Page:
Magnus and readers let me tell you a tale of wow, as a novice investor I bought both Anglogold (R88) and Harmony (R9) in Dec 2015 by myself, during that time kept fluctuating, i got cold feet and no knowing if I had done the right thing, i checked that what I had done was correct, my Private broker ridiculed me, telling how he had TOLD ME TO AVOID COMMODITIES, and what a fool I was, TRUSTING THE IMBECILE, I took a small loss on both, Anglo R84 and Harmony R8.70 as did not know what I was doing, look at gold now, reputable fractional stockbroking firm, you geniuses. How I’m itching to give the readers your company name, you lucky i’m not Anonymous, you’d be down and out

Magnus There are always exceptions to the rule, or so they say. In February this year at a presentation to the Technical Analysts Association, using monthly charts I showed that gold and silver had started long term bull markets and that the Dow Jones was completing a top formation – also long term. No surprise, as I have been studying the gold market since 1996 and it has been clear for some time what was developing, confirmed by the charts.
Also, the 2007/8 bear market on Wall Street did not recover normally, but only after the Fed mortgaged the inheritance of two or three generations of Americans by laying out about $17 Trillion to rescue the financial system. And they are still paying even more each year to keep a failing economy afloat.

more like to rescue the banks who finance America’s elections and run the world through their proxies at the White House…

And gold drops over $15 an ounce this morning. Lets see what that does to the gold shares then?

Magnus, I expected more insight from you:

1. You do not make a difference between “real” gold and gold shares. Really. There are 800 times more promises (paper gold “ounces”) issued by the financial industry than there is real gold in this world. What do you think the consequences are when panic breaks out and people are going to look for the real stuff?
2. So you want to protect yourself against a meltdown of the global financial industry with paper gold promises made out by that same financial industry? Good luck with that! At the end you will hold a worthless piece of paper.
3. The gold price is the price our financial overlords want it to be. As there are 800 times more paper gold promises than physical gold the price has nothing to do with supply and demand of physical. The price is managed as sudden increases in the gold price will be regarded as a threat to national security as this would mean that people do not trust the Dollar anymore.

Interesting that there is such a strong desire to trust the criminals running this fake system.

ps: Krugerrands in 2008 were R7500. They now retail for R20 000.

The amount of derivative contracts based on the underlying instrument says nothing about the supply-and-demand factors of the underlying commodity. The fact that the open interest is 800 times larger than the physical market certainly does not imply that the price of the underlying is being manipulated, or that the price will be forced in a certain direction upon expiry of these contracts, because for every long there is a short.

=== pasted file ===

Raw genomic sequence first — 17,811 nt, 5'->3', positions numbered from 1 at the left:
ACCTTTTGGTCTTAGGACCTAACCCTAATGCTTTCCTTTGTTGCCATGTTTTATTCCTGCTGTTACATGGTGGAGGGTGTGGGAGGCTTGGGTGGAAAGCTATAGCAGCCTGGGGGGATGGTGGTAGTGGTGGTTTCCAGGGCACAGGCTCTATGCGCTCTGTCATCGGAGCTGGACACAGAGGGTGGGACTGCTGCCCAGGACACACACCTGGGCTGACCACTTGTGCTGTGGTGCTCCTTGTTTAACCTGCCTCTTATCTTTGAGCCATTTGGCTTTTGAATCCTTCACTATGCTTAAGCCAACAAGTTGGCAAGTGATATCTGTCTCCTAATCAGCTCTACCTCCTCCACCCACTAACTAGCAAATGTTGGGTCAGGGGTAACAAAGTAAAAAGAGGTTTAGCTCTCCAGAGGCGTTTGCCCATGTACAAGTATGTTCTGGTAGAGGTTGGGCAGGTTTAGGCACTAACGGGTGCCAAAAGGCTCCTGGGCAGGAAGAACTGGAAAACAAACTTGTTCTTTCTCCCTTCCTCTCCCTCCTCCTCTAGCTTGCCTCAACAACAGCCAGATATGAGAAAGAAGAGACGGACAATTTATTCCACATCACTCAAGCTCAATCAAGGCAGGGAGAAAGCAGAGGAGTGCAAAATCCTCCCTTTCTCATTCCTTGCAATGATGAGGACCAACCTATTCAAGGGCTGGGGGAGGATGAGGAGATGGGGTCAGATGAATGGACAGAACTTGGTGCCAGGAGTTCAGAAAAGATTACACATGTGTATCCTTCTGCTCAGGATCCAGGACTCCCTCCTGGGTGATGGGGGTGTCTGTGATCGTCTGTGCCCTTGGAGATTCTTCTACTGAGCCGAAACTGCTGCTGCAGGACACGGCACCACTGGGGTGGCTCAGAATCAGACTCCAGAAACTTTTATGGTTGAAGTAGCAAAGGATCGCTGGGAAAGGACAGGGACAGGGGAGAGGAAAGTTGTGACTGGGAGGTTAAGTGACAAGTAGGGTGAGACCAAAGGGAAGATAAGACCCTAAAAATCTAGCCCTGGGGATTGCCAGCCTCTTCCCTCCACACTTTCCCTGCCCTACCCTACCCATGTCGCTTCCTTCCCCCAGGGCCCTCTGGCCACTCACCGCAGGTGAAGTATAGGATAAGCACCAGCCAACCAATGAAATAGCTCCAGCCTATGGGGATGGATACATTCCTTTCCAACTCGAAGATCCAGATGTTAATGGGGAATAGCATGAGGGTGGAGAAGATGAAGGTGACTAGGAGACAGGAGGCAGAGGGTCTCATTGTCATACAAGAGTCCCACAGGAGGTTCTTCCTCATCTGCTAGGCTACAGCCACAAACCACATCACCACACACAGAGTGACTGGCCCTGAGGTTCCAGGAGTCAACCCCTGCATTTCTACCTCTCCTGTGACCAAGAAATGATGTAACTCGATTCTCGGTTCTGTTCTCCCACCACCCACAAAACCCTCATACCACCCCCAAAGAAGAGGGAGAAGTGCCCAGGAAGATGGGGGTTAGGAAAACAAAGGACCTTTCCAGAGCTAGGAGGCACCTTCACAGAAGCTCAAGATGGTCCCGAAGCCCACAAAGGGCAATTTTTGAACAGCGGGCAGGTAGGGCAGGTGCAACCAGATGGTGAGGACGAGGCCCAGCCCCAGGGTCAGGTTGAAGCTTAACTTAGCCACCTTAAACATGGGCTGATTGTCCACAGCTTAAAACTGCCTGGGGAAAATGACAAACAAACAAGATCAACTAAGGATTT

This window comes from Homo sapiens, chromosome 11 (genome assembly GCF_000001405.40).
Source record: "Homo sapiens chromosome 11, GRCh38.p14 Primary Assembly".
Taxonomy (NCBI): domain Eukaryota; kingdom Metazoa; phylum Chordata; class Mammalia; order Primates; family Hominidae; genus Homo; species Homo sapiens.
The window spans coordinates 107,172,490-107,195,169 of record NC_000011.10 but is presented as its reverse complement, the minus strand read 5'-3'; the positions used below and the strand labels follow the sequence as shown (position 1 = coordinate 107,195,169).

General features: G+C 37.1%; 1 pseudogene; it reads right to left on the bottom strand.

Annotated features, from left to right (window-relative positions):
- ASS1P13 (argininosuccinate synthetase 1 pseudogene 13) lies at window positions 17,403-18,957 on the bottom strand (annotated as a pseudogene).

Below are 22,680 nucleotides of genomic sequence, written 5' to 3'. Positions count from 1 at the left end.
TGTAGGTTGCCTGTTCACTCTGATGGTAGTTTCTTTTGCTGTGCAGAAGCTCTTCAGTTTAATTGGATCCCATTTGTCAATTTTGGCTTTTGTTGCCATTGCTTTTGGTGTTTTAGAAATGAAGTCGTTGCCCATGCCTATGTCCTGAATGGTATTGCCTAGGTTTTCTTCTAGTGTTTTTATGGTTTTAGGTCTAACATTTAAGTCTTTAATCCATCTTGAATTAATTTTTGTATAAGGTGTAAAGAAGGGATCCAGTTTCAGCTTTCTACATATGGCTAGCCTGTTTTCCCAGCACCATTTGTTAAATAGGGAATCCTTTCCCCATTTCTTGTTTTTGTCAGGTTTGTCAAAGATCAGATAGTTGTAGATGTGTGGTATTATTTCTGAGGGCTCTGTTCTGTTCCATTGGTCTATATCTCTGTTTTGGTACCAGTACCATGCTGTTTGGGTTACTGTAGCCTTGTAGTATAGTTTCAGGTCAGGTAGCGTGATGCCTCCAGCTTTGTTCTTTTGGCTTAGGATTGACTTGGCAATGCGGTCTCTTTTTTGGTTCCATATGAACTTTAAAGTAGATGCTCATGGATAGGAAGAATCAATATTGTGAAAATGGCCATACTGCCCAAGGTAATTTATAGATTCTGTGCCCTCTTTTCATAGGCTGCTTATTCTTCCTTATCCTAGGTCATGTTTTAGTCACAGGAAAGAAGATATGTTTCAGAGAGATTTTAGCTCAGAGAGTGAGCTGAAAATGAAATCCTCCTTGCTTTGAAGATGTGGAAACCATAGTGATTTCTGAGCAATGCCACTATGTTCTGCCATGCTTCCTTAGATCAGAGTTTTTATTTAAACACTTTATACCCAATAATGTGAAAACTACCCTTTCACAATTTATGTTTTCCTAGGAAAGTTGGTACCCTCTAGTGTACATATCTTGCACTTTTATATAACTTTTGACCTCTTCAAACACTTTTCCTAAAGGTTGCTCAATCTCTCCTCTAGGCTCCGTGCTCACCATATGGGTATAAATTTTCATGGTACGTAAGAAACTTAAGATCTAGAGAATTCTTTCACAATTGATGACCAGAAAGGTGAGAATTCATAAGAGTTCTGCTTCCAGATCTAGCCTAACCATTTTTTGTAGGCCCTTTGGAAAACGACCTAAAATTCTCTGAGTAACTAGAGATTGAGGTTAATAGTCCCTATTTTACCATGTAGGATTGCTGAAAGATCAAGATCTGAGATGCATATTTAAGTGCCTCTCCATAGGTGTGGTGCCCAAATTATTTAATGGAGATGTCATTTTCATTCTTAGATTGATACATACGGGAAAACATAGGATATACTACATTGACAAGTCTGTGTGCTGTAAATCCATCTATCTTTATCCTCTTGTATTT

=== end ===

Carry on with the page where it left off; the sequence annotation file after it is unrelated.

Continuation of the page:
The open interest for maize and wheat is many times the amount of physical product. This does not mean the price of these commodities are being manipulated, it simply means that producers, buyers and speculators are busy offsetting their risk between one-another.

Buying gold shares when Banks like Investec ( as discussed in a plethora of Noseweek articles), sells gold structures ( like the ”naked option” that they sold to JCI’s Brett Kebble), when he gambled that the Gold Price would fall and that the USD/ZR would weaken, should scare any potential Gold Share buyer. The most scary and unacceptable part of this hedge of South Deep production ‘’12 years forward’’, was the fact that no gold were available for any future physical delivery when the deal was done. They thereby in my view entered into a ‘’illegal transaction’’, in line with accounting standards as no real ‘’market to market’’ could be done during any financial year. These type of transactions effects and influences the spot ‘’gold market’’ with gold sales that wasn’t even mined yet! It also remains a mystery to me how such a transaction, with infinite loss potential due to the ‘’naked hedge’’ risk, could have been sanctioned by the shareholders, as the loss eventually rose to almost ZAR 4 billion

what is even more mysterious is we destroy the environment to take gold out of the ground only to store it underground at some or other bank’s vaults…

Higher Gold Price > Yuan now Gold Backed and all other currencies will also be gold backed very soon.
World Debt> Jubilee around the corner, no crash possible for next 1,000 years.
Fiat Dollar> Now new US Gold backed currency is known as USN.
Fed> US Treasury now handles the USN Currency. Fed was owned by a British corporation.

No thanks, Il take what the tech savvy Chinese millennials are having, stellar returns in physical gold and Bitcoin. Keep your BEE infested SA gold shares and Randela fiat currency at own risk.

What happened to time in the market and not trying to time the market?? Gold should be a part of any balanced portfolio, but now all of a sudden and after gold shares have run hard, you are punting gold? Chopping and changing just incurs CGT costs. Get a balanced portfolio and stick it out with a gradual move to cash as you get to retirement age. Low cost ETF’s will save plenty in fees too. The market crashes from time to time, it always recovers over time. Unless Magnus is saying “this time is different”. In which case I bow to his superior foresight.

It’s madness and one step beyond. Magnus wants an explanation- here it is:

Conventional wisdom would dictate that negative interest rates (not to be confused with discount rates) are not possible as one could withdraw one’s money and stick it in a safety deposit box where is would not lose value.